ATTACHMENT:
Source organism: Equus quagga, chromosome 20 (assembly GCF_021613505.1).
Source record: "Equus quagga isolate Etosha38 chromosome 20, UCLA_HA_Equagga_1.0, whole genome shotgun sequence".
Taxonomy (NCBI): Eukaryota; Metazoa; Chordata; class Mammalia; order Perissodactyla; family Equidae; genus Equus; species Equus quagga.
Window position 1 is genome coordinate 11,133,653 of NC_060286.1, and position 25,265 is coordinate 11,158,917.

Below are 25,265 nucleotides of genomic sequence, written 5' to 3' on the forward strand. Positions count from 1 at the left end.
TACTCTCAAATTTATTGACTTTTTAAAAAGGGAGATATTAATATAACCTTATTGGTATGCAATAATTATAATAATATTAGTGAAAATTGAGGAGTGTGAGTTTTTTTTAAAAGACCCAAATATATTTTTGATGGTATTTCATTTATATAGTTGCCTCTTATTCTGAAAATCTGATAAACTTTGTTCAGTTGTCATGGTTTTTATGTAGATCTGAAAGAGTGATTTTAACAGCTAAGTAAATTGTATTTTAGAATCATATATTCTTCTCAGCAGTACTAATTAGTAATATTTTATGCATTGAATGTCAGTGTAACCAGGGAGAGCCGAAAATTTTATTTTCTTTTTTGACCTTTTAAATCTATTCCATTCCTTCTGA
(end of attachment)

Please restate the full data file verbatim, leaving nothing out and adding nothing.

Source organism: Equus quagga, chromosome 20 (assembly GCF_021613505.1).
Source record: "Equus quagga isolate Etosha38 chromosome 20, UCLA_HA_Equagga_1.0, whole genome shotgun sequence".
Taxonomy (NCBI): Eukaryota; Metazoa; Chordata; class Mammalia; order Perissodactyla; family Equidae; genus Equus; species Equus quagga.
Window position 1 is genome coordinate 11,133,653 of NC_060286.1, and position 25,265 is coordinate 11,158,917.

Below are 25,265 nucleotides of genomic sequence, written 5' to 3' on the forward strand. Positions count from 1 at the left end.
TACTCTCAAATTTATTGACTTTTTAAAAAGGGAGATATTAATATAACCTTATTGGTATGCAATAATTATAATAATATTAGTGAAAATTGAGGAGTGTGAGTTTTTTTTAAAAGACCCAAATATATTTTTGATGGTATTTCATTTATATAGTTGCCTCTTATTCTGAAAATCTGATAAACTTTGTTCAGTTGTCATGGTTTTTATGTAGATCTGAAAGAGTGATTTTAACAGCTAAGTAAATTGTATTTTAGAATCATATATTCTTCTCAGCAGTACTAATTAGTAATATTTTATGCATTGAATGTCAGTGTAACCAGGGAGAGCCGAAAATTTTATTTTCTTTTTTGACCTTTTAAATCTATTCCATTCCTTCTGA